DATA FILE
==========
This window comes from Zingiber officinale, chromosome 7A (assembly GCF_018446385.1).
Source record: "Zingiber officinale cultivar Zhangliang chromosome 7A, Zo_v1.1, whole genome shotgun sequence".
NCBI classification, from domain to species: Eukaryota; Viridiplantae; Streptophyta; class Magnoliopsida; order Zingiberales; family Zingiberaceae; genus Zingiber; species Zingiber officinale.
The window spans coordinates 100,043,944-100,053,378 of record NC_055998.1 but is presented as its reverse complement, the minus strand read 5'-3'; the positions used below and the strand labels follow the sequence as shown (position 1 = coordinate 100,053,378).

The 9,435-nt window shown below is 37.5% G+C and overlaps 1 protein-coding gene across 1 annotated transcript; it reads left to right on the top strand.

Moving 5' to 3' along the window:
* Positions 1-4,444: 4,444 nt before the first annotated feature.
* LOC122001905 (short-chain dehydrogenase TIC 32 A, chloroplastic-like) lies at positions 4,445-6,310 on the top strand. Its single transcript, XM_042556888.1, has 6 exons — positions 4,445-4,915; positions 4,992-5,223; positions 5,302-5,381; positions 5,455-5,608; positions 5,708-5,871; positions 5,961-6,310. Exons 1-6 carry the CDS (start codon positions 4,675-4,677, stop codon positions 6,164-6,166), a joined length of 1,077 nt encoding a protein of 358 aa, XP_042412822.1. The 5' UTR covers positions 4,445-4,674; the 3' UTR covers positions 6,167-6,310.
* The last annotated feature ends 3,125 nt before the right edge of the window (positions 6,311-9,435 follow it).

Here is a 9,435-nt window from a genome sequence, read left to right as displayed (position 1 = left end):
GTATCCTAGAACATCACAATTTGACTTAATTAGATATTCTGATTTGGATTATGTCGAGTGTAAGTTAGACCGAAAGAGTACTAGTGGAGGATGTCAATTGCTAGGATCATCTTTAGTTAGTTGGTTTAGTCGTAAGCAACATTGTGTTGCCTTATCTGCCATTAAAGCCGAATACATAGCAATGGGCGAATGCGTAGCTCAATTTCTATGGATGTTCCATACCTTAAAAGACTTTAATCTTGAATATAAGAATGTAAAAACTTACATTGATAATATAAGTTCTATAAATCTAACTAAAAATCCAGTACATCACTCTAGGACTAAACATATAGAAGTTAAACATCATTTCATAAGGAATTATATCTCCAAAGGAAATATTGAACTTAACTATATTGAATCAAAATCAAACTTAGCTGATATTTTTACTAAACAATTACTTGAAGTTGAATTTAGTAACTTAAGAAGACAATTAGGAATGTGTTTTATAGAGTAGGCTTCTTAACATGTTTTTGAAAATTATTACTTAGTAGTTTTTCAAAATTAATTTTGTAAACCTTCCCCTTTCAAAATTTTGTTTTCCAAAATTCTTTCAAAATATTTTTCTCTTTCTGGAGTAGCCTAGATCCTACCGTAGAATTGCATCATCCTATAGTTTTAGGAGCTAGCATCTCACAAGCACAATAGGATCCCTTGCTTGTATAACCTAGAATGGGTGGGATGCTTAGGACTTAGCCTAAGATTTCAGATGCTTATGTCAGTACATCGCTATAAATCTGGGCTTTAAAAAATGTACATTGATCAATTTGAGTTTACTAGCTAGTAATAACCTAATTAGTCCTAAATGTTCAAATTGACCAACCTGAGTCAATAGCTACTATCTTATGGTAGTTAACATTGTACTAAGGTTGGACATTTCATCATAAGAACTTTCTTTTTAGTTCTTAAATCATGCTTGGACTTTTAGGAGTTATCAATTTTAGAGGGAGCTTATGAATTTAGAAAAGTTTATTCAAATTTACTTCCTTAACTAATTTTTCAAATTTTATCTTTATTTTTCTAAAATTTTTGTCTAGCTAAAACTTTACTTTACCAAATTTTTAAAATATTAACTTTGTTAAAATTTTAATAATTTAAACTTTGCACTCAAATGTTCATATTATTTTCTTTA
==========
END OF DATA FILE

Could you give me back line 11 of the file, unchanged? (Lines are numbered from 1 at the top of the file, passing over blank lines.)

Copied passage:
GTATCCTAGAACATCACAATTTGACTTAATTAGATATTCTGATTTGGATTATGTCGAGTGTAAGTTAGACCGAAAGAGTACTAGTGGAGGATGTCAATTGCTAGGATCATCTTTAGTTAGTTGGTTTAGTCGTAAGCAACATTGTGTTGCCTTATCTGCCATTAAAGCCGAATACATAGCAATGGGCGAATGCGTAGCTCAATTTCTATGGATGTTCCATACCTTAAAAGACTTTAATCTTGAATATAAGAATGTAAAAACTTACATTGATAATATAAGTTCTATAAATCTAACTAAAAATCCAGTACATCACTCTAGGACTAAACATATAGAAGTTAAACATCATTTCATAAGGAATTATATCTCCAAAGGAAATATTGAACTTAACTATATTGAATCAAAATCAAACTTAGCTGATATTTTTACTAAACAATTACTTGAAGTTGAATTTAGTAACTTAAGAAGACAATTAGGAATGTGTTTTATAGAGTAGGCTTCTTAACATGTTTTTGAAAATTATTACTTAGTAGTTTTTCAAAATTAATTTTGTAAACCTTCCCCTTTCAAAATTTTGTTTTCCAAAATTCTTTCAAAATATTTTTCTCTTTCTGGAGTAGCCTAGATCCTACCGTAGAATTGCATCATCCTATAGTTTTAGGAGCTAGCATCTCACAAGCACAATAGGATCCCTTGCTTGTATAACCTAGAATGGGTGGGATGCTTAGGACTTAGCCTAAGATTTCAGATGCTTATGTCAGTACATCGCTATAAATCTGGGCTTTAAAAAATGTACATTGATCAATTTGAGTTTACTAGCTAGTAATAACCTAATTAGTCCTAAATGTTCAAATTGACCAACCTGAGTCAATAGCTACTATCTTATGGTAGTTAACATTGTACTAAGGTTGGACATTTCATCATAAGAACTTTCTTTTTAGTTCTTAAATCATGCTTGGACTTTTAGGAGTTATCAATTTTAGAGGGAGCTTATGAATTTAGAAAAGTTTATTCAAATTTACTTCCTTAACTAATTTTTCAAATTTTATCTTTATTTTTCTAAAATTTTTGTCTAGCTAAAACTTTACTTTACCAAATTTTTAAAATATTAACTTTGTTAAAATTTTAATAATTTAAACTTTGCACTCAAATGTTCATATTATTTTCTTTA